Washington

Spectrum Policy Gets Diverse Treatment at Broadband Conference

NAB's Ornelas: over-the-air viewership is growing, not shrinking 1/26/2012 08:31:40 PM Eastern

Representatives of the cable and broadcast
industries Thursday made the case for why those technologies would be key
players in the wireless broadband space.

Speaking
at a spectrum reallocation panel at the Minority Media & Telecommunications
council's Broadband and Social Justice Summit in Washington, NAB's Chris Ornelas said
that broadcasting could help offload wireless capacity that over-the-air
broadcasters continued to serve a diverse population that should not be forgotten
in the rush for "spectrum, spectrum, spectrum," and that the
over-the-air viewership was growing, not shrinking.

Ornelas,
correcting the moderator's mispronunciation of his name, said that he could be
referred to as the "Keeping Americans safe during times of emergency
Chris."-- Christopher Guttman-McCabe of CTIA was also on the panel.

He
said broadcasters were "happy to be part of the solution: if there was a
need for more spectrum to "sate the congested networks that the wireless
folks are operating on today."

He
also said NAB had "no objection" to folks who want
to get out of the broadcasting business, but that what it wants to insure is
protecting the people who want to stay and their viewers.

McCabe-Guttman
had talked about reclaiming spectrum -- in this case it would be from
broadcasters -- for a higher, better use. Ornelas said that while he
appreciated the comments by panelist Blair Levin, FCC broadband plan architect
and currently with the Aspen Institute, when he said the plan did not prejudge
the value of broadcasting going forward. But Ornelas added that that profession
notwithstanding, "since the day the plan was released, the conversation
has been about nothing but the value of broadcasters and the continued utility
of that service."

He
suggested that conversation has usually included two points, which he disputes:
1) broadcasters aren't using the spectrum they have been given and 2)
broadcasters have a "dwindling and insignificant" audience.

He
countered that broadcasters have delivered on their DTV promise of HD and cool
new services. He said there are now 1,800 multicast channels, many of which are
significantly targeted to diverse communities with programming they can't find
elsewhere. He also pointed to the mobile DTV buildout. He also said that
protecting broadcasting is important because the over-the-air-only audience is
disproportionately minority. "What we are concerned about is that, as the
Congress and FCC move forward, folks who disproportionately rely upon our
services are not disproportionately impacted by the polices and regulations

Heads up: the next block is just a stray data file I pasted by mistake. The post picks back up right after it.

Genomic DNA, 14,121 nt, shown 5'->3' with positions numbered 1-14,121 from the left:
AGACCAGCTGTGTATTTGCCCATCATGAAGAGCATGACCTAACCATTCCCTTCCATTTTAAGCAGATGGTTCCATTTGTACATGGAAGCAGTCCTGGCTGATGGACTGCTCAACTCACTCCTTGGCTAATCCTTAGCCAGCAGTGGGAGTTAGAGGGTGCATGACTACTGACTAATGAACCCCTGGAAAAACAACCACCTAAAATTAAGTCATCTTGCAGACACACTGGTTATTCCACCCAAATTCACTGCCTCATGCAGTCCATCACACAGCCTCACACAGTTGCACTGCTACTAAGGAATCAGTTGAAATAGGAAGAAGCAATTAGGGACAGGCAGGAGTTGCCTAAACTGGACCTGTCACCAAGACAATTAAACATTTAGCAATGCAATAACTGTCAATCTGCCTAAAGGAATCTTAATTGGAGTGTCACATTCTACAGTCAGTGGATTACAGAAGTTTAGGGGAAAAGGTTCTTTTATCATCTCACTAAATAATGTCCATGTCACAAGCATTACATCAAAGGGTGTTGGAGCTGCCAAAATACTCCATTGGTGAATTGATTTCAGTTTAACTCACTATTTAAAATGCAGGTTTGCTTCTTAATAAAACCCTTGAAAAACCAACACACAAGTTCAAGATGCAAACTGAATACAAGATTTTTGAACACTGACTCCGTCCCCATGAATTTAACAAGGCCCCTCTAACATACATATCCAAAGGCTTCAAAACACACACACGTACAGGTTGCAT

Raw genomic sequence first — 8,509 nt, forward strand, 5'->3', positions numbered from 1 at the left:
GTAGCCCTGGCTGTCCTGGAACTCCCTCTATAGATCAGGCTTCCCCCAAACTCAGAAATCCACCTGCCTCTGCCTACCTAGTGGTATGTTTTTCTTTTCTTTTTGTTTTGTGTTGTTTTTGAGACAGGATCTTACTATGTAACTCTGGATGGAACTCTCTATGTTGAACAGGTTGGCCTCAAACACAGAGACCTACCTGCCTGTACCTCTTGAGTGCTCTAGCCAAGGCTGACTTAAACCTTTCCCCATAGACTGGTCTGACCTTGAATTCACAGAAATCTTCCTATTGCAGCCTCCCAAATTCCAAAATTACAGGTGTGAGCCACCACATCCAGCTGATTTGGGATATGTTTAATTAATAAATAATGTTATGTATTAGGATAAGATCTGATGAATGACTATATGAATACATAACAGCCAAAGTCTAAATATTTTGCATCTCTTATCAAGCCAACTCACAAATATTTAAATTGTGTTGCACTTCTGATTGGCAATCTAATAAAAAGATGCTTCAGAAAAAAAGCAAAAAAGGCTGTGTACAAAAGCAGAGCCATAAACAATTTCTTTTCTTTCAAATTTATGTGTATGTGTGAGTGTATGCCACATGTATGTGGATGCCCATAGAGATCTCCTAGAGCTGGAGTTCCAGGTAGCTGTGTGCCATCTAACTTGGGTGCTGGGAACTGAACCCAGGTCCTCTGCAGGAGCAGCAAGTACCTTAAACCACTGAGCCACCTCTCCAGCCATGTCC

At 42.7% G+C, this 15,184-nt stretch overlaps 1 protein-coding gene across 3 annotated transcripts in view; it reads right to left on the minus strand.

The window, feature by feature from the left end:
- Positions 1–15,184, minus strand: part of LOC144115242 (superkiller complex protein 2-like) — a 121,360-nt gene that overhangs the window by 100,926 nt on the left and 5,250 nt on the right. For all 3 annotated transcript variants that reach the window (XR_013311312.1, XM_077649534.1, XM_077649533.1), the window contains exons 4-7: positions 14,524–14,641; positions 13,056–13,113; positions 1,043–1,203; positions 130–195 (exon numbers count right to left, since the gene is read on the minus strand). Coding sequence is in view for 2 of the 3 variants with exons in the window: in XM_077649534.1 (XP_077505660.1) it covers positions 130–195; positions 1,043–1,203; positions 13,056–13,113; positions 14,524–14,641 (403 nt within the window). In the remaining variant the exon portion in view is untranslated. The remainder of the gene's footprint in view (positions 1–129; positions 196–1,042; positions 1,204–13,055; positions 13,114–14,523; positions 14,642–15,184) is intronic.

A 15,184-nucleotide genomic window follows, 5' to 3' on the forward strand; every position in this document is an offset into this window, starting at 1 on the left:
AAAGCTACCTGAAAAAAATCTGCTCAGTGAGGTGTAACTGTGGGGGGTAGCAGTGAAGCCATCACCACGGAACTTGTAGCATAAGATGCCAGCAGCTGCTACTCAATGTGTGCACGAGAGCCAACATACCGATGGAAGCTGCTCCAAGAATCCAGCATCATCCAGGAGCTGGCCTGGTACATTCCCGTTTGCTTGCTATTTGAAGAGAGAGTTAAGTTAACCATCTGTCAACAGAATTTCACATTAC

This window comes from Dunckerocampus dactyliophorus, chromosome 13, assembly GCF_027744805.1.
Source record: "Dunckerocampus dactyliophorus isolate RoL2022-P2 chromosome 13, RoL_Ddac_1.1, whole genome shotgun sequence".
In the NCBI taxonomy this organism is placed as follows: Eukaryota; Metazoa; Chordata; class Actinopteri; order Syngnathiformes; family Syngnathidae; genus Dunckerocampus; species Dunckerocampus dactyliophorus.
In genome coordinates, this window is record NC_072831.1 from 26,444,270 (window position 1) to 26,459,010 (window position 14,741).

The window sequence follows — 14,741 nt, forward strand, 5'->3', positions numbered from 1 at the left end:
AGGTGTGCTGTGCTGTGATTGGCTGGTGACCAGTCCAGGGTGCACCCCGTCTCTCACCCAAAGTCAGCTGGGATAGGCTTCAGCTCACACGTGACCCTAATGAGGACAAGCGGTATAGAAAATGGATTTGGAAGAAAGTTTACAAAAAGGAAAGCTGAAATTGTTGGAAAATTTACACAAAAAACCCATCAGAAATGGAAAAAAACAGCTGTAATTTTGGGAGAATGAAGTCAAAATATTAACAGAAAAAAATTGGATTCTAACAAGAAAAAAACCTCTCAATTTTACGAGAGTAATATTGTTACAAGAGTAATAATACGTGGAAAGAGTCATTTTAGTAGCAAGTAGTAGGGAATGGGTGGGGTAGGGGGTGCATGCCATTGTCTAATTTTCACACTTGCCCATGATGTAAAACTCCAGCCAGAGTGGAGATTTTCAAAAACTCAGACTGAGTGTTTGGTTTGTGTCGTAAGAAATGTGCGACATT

issued to effect this auction."

He
said Congress and the FCC will have "a big problem" if station
repacking is not done "carefully."

James
Assey of the National Cable & Telecommunications Association, reminded his
audience that 99% of wireless service had a wired component and that robust
wired buildout would make wireless more spectrum efficient.

Assey
said that all the players were trying to figure out the best way to "map
government-controlled assets in a way that marshals them to meet the demands
and uses that customers are increasingly enjoying." That included making a
pitch for unlicensed wireless, specifically wi fi. pointing out that cable
operators were increasingly offering hot spots for their customers. He said
2012 would be the year for surpassing the one billion mark for number of
devices with imbedded wi-fi chips.

When
Ornelas said broadcasters supported spectrum incentive auctions, the comment
drew a response from panelist Blair Levin, FCC broadband plan architect and
currently with the Aspen Institute. He said he remembered it differently.
"It is nice that they say they are supportive of incentive auctions. It
wasn't quite the way I remembered it but I am glad they are now supportive."

Levin
reiterated his concerns about House spectrum auction legislation that limits
how the FCC can set up auctions, and that requires the FCC to make reasonable
efforts to preserve the coverage areas and interference protections of
broadcasters who do not give up spectrum for those auctions.

As
he told B&C in an interview last year, he thinks the Congress should have
written a one-sentence bill that gave the FCC the authority to compensate any
broadcaster who gives up spectrum and give the FCC the hard job of coming up
with the details, pointing out they are the experts at auctions. He said the
current bill ties the FCC hands and gives broadcasters an avenue for endless
litigation that could hold up the auction or reduce its take. In fact he said
he would bet $100 dollars that if the bill remains in its current form, it will
not score as high with congressional budgeters.

He
said the argument, made by some House Republicans, that the FCC's desire to
have the flexibility to put conditions on auction bidders is silly. "If
the FCC were to propose auction rules or make any auction related decision that
Congress did not like, Congress would have at least a year -- the minimum time
it takes to go from rule-making to auction -- to take action to modify or
reject the proposal, as Congress has in the past done."

March